THIS STORY HAS BEEN FORMATTED FOR EASY PRINTING

Influential Israelis offer peace proposal

By Matti Friedman
Associated Press / April 6, 2011

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JERUSALEM — A group of former security chiefs and other prominent Israelis have prepared a new informal peace proposal, saying yesterday that they hoped the move would prod Prime Minister Benjamin Netanyahu into breaking the ongoing deadlock in talks with the Palestinians.

The formula they suggest has been offered before in formal and informal frameworks but has not produced a peace accord. It includes a Palestinian state in almost all of the West Bank and Gaza Strip with border adjustments to allow Israel to keep key settlements, with a division of Jerusalem and most Palestinian refugees resettling in their state and not in Israel.

The Israeli group includes former heads of the Shin Bet and Mossad security services and the military, as well as one of Israel’s wealthiest businessmen, shipping tycoon Idan Ofer.

Amnon Lipkin-Shahak, a former military chief of staff, said he and the other signatories felt the Israeli government needed to be prodded into action. “We felt we have to wake everyone up. Time is passing, and it’s not working in our favor,’’ he said.

The new initiative’s chances for moving public opinion of the government may depend on its proponents’ ability to draw in new figures — because the ones named yesterday as jumping on board are already known to favor sought-after concessions to the Palestinians in exchange for peace.

The initiative, summarized in a two-page document, offered few new ideas. Instead, it essentially endorsed peace plans offered by previous governments in an apparent effort to prod the current one into doing the same.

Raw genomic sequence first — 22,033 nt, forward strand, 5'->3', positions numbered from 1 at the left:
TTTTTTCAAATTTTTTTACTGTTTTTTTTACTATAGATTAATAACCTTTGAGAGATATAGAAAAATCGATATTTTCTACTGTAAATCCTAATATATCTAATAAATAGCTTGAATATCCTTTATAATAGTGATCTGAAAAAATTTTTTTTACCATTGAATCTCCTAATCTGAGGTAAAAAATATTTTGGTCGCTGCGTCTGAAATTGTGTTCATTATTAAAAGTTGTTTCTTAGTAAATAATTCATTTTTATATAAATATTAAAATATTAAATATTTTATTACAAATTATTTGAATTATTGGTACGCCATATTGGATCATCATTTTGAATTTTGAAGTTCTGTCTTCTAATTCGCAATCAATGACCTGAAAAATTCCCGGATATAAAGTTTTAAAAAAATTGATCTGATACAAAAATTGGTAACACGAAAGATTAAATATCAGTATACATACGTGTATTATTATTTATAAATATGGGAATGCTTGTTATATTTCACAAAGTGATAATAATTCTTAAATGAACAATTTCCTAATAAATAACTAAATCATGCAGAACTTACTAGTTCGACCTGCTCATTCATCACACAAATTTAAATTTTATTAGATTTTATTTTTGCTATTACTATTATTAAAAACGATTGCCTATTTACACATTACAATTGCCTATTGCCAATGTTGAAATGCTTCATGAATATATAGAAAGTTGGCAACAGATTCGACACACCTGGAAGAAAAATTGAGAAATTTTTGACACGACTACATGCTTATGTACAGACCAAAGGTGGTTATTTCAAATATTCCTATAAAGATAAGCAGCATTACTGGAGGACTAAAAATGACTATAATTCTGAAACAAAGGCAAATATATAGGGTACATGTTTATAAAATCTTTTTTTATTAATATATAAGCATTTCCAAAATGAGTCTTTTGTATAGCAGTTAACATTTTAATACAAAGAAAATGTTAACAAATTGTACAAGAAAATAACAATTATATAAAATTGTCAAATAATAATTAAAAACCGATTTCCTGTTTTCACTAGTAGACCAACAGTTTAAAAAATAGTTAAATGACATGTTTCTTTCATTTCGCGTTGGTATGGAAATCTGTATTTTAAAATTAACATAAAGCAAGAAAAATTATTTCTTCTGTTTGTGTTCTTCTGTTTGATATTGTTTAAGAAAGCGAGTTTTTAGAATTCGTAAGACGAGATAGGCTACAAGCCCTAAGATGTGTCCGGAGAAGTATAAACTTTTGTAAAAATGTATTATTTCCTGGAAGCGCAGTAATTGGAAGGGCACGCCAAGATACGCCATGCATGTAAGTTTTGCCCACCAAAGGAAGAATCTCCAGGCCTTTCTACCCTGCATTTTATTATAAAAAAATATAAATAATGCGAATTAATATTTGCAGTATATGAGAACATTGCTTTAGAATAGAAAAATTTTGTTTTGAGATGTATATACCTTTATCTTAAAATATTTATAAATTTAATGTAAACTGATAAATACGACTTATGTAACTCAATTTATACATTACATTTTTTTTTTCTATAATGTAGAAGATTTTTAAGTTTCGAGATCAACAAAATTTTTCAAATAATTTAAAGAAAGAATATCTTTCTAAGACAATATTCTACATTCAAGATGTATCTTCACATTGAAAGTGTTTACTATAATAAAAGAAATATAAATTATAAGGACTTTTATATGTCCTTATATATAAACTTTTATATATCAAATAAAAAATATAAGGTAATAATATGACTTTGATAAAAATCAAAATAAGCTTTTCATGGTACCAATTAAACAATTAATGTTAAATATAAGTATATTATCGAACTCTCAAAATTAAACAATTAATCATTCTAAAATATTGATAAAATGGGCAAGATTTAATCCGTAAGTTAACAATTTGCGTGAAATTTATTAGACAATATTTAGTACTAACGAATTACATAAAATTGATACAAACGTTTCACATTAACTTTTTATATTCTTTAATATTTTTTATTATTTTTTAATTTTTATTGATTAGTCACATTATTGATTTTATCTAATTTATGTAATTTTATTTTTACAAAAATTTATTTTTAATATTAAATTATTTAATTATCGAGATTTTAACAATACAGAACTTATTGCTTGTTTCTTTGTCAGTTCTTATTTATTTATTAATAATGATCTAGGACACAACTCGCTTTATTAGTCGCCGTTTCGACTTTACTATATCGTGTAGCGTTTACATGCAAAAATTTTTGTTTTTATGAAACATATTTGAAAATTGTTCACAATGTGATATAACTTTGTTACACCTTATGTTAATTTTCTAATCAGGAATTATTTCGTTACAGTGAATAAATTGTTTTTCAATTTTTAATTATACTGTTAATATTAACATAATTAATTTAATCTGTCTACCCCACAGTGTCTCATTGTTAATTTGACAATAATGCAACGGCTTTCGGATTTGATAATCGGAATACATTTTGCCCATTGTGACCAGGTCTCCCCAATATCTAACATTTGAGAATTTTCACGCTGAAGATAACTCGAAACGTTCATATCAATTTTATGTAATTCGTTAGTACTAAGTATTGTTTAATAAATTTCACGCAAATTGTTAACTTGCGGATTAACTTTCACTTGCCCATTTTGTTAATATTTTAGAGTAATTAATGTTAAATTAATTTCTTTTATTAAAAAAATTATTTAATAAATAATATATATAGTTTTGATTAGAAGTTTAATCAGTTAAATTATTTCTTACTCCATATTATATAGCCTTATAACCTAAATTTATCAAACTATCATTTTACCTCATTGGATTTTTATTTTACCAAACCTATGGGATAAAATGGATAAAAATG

Past versions of this formula include a detailed but unofficial Israeli-Palestinian agreement in 2003 known as the Geneva Accord.

The new proposal closely resembles an offer submitted to the Palestinians in 2008 by Israel’s prime minister at the time, Ehud Olmert. The Palestinians deemed it insufficient, and the sides never worked out details on the more complex aspects, like the division of Jerusalem.

After he took office in 2009, Prime Minister Benjamin Netanyahu grudgingly accepted the idea of a Palestinian state but took Olmert’s offer off the table.

The Palestinian Authority, the Western-backed government in the West Bank, has largely resisted speaking to Netanyahu’s hard-line government. Its officials say they won’t speak to Israel without a freeze of settlement construction, a demand Netanyahu rejects.

Some in Netanyahu’s government are calling on him to present an Israeli proposal, in part to ward off international pressure. Israel is bracing for an expected effort by the Palestinians at the United Nations in September to gain recognition for full statehood on all the lands they seek.

While a UN resolution would not change the situation on the ground, it could deepen Israel’s international isolation and essentially endorse the Palestinian position in negotiations.

One notion that has been floated would involve an Israeli offer of Palestinian statehood on only part of the West Bank and Gaza as part of an interim deal that would not require the Palestinians to forswear all further claims. Palestinians have consistently rejected that concept as well.

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